It's official. House Democrats have formally requested copies of the last six years of Donald J. Trump's personal and business federal tax returns. Trump has steadfastly refused to make public his taxes, breaking a modern-day tradition set by presidential candidates — and in-office presidents (and vice presidents) — of letting the public have a glimpse of White House 1040s. The main reason Trump has given for keeping his taxes private is that his personal and business filings are under audit. Tax experts throughout the media agree that no sane person would give their tax returns during an audit. After the... Read more →


Hope springs eternal for MLB fans on Opening Day. I'm looking forward to this season bringing another World Series pennant to join the 2017 one in the Houston Astros' Minute Maid Park. (Photo by me, taken at the 'Stros' championship celebration with fans at their home opener on April 2, 2018) Today is a holiday in our house. It's Opening Day for Major League Baseball. Our formal celebration of the sport's first games of the year began when we lived in the Washington, D.C. area. In those days, there were no Nationals. The Baltimore Orioles ruled the MidAtlantic baseball world,... Read more →


Screenshot from a look at some of the people who depend on the gig economy. Watch the full YouTube video here. Everybody is looking for more money. Taxpayers want more in their tax refunds, especially those surprised by smaller amounts this filing season. Donald J. Trump wants more to build his campaigned-promised border wall. People who are unhappy with their current earnings are side hustling to get more income. It's that last group, says the Treasury Inspector General for Tax Administration (TIGTA), that the Internal Revenue Service should be focusing on as a way to get more money into the... Read more →


One of my favorite recent TV shows was The Americans, FX's series on embedded Russian spies during the 1980s Cold War. For six seasons, we fans watched the couple known to their suburban Washington, D.C. neighbors as Phillip and Elizabeth Jennings raise their two U.S.-born children, run their small travel agency and spy, sometimes in deadly fashion, for their native U.S.S.R. One of the underlying themes was how well and easily the Jennings assimilated into the America they were trying to bring down. It's a common trope, but one done well and with nuance by the television program. A radio... Read more →


Much of the mass media coverage of Tax Cuts and Jobs Act (TCJA) changes has focused on how they affect individual taxpayers. There are, after all, 150 million or so of us who, for the first time this filing season, are now dealing with the practical, real-life effects of the new law. But let's be honest. Business taxes were the impetus behind the biggest tax reform measure in more than 30 years. In this area, the 20 percent Section 199A tax deduction for certain small businesses has gotten the lion's share of coverage. It was added to the bill to... Read more →


The tax filing season every year starts with a rush of flings. Last year, the Internal Revenue Service received more than 18 million returns (that's almost 12 percent of all the returns filed in 2018) during the first week the filings were accepted. This year appears to be on a similar track. Through mid-day Monday, Jan. 28, the opening day of the 2019 filing season, the IRS says it received several million tax returns. Those early filers obviously are expecting a tax refund. They also had all the documentation they needed to file their returns. Some of us, however, no... Read more →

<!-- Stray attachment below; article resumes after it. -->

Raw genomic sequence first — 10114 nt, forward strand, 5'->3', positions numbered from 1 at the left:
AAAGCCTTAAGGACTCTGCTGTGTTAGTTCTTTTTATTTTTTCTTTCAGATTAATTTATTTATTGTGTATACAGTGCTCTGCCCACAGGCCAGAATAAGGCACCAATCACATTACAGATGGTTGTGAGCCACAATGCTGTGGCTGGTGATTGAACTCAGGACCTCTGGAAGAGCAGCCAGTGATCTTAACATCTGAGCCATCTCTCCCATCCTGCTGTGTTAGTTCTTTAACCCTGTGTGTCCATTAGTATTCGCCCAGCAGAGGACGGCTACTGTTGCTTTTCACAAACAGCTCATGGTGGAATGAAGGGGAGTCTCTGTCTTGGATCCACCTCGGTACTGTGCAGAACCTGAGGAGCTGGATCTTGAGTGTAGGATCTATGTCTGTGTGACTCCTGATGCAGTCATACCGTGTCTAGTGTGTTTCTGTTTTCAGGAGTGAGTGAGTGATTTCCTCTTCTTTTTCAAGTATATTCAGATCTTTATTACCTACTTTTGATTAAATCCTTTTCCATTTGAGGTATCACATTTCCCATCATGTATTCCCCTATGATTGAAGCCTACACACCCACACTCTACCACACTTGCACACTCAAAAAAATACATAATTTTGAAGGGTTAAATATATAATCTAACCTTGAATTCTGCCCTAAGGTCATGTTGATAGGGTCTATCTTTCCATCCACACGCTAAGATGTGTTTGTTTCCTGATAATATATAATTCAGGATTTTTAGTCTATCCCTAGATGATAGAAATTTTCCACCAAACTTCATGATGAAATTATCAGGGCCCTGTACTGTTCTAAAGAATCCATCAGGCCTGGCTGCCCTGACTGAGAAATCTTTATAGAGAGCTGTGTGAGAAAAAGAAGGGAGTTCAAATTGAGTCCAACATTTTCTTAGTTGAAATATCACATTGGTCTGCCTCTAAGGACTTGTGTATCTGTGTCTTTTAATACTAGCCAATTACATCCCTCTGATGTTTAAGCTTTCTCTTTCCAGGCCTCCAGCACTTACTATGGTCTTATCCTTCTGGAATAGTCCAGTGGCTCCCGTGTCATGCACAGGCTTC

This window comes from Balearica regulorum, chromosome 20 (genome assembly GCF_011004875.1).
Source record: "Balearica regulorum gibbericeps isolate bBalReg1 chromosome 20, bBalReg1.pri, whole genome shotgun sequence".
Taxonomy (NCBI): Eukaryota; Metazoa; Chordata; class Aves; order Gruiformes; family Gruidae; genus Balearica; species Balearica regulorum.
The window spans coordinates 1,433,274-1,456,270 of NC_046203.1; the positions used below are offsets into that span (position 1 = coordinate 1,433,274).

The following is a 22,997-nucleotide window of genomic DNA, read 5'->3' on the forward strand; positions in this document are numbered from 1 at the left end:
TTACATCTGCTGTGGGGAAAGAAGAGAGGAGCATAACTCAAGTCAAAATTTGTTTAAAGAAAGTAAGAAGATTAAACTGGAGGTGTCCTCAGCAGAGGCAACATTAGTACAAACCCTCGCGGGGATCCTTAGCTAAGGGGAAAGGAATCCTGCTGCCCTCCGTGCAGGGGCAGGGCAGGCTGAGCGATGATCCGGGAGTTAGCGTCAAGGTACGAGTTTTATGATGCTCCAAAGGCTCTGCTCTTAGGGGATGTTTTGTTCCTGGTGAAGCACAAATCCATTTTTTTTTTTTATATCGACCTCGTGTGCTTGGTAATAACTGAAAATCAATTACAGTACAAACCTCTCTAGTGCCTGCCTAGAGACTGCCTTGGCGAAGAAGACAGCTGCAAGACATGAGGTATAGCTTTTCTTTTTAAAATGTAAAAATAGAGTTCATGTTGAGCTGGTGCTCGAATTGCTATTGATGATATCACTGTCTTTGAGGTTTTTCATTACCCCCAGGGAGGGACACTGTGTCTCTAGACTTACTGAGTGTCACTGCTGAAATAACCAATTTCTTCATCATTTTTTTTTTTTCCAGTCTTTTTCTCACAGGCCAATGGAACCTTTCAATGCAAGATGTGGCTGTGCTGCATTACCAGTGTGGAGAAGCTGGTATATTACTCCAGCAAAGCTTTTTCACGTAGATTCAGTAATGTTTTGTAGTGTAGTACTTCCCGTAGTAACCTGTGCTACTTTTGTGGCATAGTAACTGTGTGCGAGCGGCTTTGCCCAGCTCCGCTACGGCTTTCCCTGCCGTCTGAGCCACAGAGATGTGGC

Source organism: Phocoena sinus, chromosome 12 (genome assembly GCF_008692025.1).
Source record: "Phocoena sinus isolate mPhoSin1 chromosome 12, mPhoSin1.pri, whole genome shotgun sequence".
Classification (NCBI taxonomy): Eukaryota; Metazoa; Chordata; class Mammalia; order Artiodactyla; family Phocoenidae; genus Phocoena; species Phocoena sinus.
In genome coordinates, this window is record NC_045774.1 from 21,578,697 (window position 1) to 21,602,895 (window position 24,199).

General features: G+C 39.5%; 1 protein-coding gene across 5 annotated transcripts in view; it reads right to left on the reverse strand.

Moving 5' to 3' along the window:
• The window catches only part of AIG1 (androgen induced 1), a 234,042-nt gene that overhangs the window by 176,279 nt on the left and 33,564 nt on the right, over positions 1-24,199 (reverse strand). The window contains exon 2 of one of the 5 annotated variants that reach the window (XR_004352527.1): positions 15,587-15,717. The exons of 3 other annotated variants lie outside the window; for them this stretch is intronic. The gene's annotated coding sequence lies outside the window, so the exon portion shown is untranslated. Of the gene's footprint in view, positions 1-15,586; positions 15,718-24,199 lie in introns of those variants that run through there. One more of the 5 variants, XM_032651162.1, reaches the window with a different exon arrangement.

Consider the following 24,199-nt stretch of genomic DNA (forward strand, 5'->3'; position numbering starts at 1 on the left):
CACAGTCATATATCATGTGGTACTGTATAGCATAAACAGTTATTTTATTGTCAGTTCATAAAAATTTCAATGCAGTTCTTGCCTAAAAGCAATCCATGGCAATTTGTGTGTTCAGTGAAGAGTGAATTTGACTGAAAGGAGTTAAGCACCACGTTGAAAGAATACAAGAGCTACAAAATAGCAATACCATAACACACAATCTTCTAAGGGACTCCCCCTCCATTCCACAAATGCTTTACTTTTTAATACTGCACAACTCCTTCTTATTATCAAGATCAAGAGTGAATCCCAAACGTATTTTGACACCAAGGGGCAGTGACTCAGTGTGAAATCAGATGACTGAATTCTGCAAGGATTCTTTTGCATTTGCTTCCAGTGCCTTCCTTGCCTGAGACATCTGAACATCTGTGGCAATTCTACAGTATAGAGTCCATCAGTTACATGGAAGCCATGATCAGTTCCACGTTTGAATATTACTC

We're almost 13 months into the largest tax reform measure enacted in more than 30 years and one thing is clear. The Tax Cuts and Jobs Act (TCJA) is in no way tax simplification. In fact, taxpayers and the professionals they pay to help make filing less taxing in every sense of the word have been struggling with just what Congress meant in way too many of the tax bill's hastily drafted provisions. Big business bill, with small biz break and confusion: Although the TCJA contains many changes that will make filing returns this year interesting for individual taxpayers, it... Read more →


As the longest federal government shutdown in U.S. history drags on with no end in sight, furloughed workers are looking at any and all ways to pay their bills. Some have taken hardship withdrawals from their workplace retirement accounts. Thousands of others have applied for unemployment. Few of us can blame folks who are struggling financially for taking these steps. At some point, many of us or our family members and friends have done the same. There's no shame in taking available help when bills you can't pay continue to arrive. And while such actions can help out-of-work folks make... Read more →


The current, and longest-ever, federal government shutdown has made it painfully clear that many of Uncle Sam's employees don't have an emergency savings cushion. They are not alone. A study released last summer found that only about a quarter of all Americans across nearly all ages and generations have no savings whatsoever in an emergency fund. Just more than a quarter of U.S. residents, 29 percent, had saved enough to cover six months' worth of living expenses. When people do save, they tend to do so for retirement. It's not necessarily that they're looking ahead to their golden years. Rather,... Read more →


Close-up of National Geographic United States wall map. Click image to see all 50 states. Most states tend to operate on fiscal years, with July 1 being an effective date for a lot of law change State leaders, however, realize that their residents follow the Gregorian calendar, so they still make Jan. 1 the effective date for major revisions of law. I was surfing the Web on New Year's Day — doesn't everybody?!? — and ran across some interesting state tax law changes that took effective with the arrival of 2019. Below is a look at what I found. New... Read more →